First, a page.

"We have a math problem in the town, much like other towns" said Koetzle. "The revenues aren't there to support the expenses and we have to make some of these hard choices. We have to make the choices where they are going to have the least service impact and that's what this budget I believe does."
One area Koetzle is hoping to find savings is through union concessions. Final negotiations on a contract with unions would have to be reached by the approaching Nov. 3 deadline.
" I am very hopeful, but time is not our friend right now," said Koetzle after the meeting. "There has been a give and take. Every time that happens it has to be evaluated and has to be looked at and it has to be something that is affordable and makes sense."
There was a meeting with two of three unions and town officials on Monday, Oct. 18, said Koetzle during the meeting. The unions were provided with the current information on 2011 rates and options. Also, the different actions and alternatives the town has looked at in health insurance were discussed. Town Attorney Michael Cuevas and Town Director of Operations James MacFarland were present on behalf of the town at the meeting, said Koetzle.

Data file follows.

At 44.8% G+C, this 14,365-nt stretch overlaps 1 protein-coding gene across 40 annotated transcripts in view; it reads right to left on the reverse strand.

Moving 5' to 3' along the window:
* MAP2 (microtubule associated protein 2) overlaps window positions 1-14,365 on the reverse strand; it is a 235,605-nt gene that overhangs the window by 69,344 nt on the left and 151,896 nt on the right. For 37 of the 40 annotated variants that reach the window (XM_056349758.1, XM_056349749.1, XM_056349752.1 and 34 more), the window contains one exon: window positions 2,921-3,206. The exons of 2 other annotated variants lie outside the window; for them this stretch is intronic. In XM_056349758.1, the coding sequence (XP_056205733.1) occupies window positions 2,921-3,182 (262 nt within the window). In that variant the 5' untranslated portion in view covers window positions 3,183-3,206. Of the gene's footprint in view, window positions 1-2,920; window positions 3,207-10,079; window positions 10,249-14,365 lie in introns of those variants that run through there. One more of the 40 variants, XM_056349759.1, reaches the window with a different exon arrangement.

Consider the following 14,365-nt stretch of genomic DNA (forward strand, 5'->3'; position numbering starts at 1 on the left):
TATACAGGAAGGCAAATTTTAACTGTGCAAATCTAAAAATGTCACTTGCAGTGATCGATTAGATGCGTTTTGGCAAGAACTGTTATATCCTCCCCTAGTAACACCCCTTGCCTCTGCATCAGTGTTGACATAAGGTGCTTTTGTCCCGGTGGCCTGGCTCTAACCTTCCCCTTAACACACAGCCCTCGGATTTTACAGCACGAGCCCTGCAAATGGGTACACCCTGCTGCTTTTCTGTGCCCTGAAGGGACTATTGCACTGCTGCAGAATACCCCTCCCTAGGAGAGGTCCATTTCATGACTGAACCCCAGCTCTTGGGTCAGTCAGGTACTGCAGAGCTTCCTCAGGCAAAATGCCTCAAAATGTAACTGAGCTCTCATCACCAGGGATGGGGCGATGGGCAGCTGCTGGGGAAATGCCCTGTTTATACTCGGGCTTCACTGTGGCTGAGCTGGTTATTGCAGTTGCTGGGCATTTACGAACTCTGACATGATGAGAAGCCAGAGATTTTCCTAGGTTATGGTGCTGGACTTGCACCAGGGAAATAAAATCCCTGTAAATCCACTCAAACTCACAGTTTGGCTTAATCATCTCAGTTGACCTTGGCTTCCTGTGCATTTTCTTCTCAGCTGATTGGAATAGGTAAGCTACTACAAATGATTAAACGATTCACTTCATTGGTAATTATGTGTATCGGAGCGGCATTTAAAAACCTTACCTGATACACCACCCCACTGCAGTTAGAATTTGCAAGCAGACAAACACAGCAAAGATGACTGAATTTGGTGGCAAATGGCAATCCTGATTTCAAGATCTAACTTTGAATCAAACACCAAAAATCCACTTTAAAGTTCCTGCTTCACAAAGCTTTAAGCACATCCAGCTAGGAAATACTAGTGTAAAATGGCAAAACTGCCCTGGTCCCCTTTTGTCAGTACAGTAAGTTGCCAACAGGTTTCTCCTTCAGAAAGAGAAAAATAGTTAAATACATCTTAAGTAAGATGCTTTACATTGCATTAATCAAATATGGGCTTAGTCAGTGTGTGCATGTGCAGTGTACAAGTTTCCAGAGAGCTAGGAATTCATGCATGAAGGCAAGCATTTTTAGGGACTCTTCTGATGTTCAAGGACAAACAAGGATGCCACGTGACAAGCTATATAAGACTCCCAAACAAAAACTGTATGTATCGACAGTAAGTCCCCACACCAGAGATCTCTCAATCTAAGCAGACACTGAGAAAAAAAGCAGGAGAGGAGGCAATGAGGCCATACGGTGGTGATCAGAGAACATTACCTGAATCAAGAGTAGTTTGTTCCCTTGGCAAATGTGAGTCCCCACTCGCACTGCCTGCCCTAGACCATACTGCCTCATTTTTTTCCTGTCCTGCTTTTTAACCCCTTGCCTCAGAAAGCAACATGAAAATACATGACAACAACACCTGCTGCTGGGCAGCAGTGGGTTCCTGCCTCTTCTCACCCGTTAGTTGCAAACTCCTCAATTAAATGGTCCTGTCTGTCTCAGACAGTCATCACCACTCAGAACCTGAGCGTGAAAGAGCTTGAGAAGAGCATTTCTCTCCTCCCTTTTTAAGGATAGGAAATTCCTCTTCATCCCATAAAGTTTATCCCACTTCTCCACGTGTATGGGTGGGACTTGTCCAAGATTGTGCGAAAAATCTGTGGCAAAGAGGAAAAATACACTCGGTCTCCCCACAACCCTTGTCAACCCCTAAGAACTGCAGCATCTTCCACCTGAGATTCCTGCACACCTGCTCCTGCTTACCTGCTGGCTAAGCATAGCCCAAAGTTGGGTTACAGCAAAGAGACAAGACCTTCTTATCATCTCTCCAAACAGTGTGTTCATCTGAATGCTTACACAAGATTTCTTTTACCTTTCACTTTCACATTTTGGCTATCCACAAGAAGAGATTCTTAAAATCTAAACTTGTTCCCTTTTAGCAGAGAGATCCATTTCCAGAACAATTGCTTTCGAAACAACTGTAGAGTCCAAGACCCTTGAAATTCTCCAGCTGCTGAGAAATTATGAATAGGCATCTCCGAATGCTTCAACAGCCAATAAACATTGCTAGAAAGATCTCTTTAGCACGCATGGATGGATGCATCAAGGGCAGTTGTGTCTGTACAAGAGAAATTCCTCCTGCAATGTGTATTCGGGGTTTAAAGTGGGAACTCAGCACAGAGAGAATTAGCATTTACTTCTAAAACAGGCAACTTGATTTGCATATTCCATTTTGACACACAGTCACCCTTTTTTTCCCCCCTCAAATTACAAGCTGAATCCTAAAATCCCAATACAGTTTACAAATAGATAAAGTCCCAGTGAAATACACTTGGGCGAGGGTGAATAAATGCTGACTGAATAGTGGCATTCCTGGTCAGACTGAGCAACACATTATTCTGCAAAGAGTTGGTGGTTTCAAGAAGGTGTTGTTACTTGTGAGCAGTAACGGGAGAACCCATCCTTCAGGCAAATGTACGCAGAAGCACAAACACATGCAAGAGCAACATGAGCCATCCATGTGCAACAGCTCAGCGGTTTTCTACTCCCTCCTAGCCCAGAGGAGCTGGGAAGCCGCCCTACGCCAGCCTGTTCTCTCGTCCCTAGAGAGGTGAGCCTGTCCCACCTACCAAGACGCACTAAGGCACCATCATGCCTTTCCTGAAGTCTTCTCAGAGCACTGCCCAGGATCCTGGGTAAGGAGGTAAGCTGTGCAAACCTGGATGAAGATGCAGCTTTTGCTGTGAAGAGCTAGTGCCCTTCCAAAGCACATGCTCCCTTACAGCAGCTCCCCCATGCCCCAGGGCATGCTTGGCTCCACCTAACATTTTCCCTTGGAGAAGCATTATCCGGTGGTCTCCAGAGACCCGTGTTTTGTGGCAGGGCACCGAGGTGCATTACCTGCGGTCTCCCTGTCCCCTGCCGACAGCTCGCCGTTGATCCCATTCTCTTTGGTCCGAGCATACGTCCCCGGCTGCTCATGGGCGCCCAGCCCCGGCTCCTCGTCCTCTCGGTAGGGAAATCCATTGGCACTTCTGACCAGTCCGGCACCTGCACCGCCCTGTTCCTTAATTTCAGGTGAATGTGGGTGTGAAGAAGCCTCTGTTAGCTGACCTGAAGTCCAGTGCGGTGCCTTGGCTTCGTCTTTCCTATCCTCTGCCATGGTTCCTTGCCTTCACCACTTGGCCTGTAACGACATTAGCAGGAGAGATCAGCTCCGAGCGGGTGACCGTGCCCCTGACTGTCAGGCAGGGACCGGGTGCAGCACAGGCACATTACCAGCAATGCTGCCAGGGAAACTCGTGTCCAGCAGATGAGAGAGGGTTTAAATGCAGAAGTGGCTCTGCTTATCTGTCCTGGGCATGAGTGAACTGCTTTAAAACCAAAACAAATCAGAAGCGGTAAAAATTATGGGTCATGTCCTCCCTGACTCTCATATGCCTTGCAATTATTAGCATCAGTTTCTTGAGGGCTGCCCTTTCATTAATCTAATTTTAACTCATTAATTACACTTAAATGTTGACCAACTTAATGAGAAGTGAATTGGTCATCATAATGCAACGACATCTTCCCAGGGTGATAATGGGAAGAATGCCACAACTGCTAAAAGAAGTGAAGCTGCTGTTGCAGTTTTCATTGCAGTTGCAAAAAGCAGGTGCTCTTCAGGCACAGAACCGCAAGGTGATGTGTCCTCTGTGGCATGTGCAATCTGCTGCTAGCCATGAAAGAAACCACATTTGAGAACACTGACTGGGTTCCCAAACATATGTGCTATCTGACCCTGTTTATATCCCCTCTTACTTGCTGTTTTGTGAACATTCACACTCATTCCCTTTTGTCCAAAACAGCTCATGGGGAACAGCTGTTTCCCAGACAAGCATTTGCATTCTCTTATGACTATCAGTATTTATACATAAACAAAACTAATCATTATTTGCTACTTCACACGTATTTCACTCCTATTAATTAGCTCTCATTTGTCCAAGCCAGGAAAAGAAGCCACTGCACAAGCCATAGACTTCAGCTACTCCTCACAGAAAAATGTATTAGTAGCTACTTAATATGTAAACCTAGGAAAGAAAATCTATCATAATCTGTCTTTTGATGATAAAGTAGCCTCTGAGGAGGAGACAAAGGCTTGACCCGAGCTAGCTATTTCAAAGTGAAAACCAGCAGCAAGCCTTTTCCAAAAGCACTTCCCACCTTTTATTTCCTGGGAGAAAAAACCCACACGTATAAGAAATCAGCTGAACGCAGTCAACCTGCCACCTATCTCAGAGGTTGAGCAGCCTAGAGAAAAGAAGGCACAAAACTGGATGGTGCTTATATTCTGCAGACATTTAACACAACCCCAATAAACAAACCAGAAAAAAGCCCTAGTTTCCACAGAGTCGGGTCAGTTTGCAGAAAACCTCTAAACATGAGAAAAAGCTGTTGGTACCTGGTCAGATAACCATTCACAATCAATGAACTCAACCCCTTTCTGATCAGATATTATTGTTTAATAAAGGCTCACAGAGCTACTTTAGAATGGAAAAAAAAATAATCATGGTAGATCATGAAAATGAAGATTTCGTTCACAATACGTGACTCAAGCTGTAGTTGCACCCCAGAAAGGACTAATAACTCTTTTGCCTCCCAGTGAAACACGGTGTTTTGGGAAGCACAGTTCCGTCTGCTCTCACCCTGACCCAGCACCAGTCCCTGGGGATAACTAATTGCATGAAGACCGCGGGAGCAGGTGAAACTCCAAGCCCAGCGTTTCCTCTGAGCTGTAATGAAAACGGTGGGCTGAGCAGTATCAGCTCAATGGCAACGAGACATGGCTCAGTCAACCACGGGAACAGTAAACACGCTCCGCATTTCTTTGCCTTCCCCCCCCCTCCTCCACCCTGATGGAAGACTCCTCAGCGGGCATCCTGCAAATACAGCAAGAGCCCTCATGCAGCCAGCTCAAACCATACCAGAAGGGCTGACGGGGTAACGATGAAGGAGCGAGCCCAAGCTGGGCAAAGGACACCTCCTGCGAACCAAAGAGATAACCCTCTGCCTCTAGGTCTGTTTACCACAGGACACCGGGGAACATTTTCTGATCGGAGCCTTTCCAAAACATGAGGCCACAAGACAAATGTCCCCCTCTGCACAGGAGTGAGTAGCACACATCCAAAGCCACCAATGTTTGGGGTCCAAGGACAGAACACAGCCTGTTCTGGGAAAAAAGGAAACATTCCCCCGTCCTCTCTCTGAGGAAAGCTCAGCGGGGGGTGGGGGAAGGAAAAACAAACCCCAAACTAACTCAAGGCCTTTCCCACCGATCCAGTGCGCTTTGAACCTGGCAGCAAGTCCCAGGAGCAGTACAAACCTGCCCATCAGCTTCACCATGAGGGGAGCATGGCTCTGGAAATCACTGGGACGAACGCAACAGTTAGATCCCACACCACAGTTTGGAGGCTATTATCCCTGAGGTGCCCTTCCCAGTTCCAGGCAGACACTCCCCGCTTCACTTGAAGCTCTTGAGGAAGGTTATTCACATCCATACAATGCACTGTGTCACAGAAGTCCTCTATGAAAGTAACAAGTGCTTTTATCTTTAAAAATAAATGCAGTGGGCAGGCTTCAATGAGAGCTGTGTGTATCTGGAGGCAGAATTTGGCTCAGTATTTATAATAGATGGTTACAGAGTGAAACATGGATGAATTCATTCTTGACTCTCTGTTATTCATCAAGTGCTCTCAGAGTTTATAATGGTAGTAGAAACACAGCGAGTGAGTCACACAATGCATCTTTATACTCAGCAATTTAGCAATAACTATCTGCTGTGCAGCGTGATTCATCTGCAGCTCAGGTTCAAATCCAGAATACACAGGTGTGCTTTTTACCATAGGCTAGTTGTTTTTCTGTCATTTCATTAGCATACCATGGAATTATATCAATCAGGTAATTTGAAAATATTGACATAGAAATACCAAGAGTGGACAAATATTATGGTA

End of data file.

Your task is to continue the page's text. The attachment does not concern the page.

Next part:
"It was a productive meeting and going forward hopefully we will bear some fruit of that meeting," said Koetzle.
Union contracts have been expired for nearly two years in the town and unions haven't seen a pay raise for a similar amount of time. Koetzle said if unions are able to negotiate concessions with the town then he plans to provide them with raises.
"My hope is that we are going to be able to achieve some savings in the budget, still provide the unions with some raises and still provide the tax payers with some relief," said Koetzle after the meeting.
With state mandated costs increasing, Koetzle said union concessions on health insurance is one way the town can realize savings. Health insurance premiums are expected to rise by 15 percent for 2011, which totals an additional $275,000 in expenses.
"That line (health insurance) is the only place we are going to achieve the savings we need and that line is blowing up faster than every other line," said Koetzle.""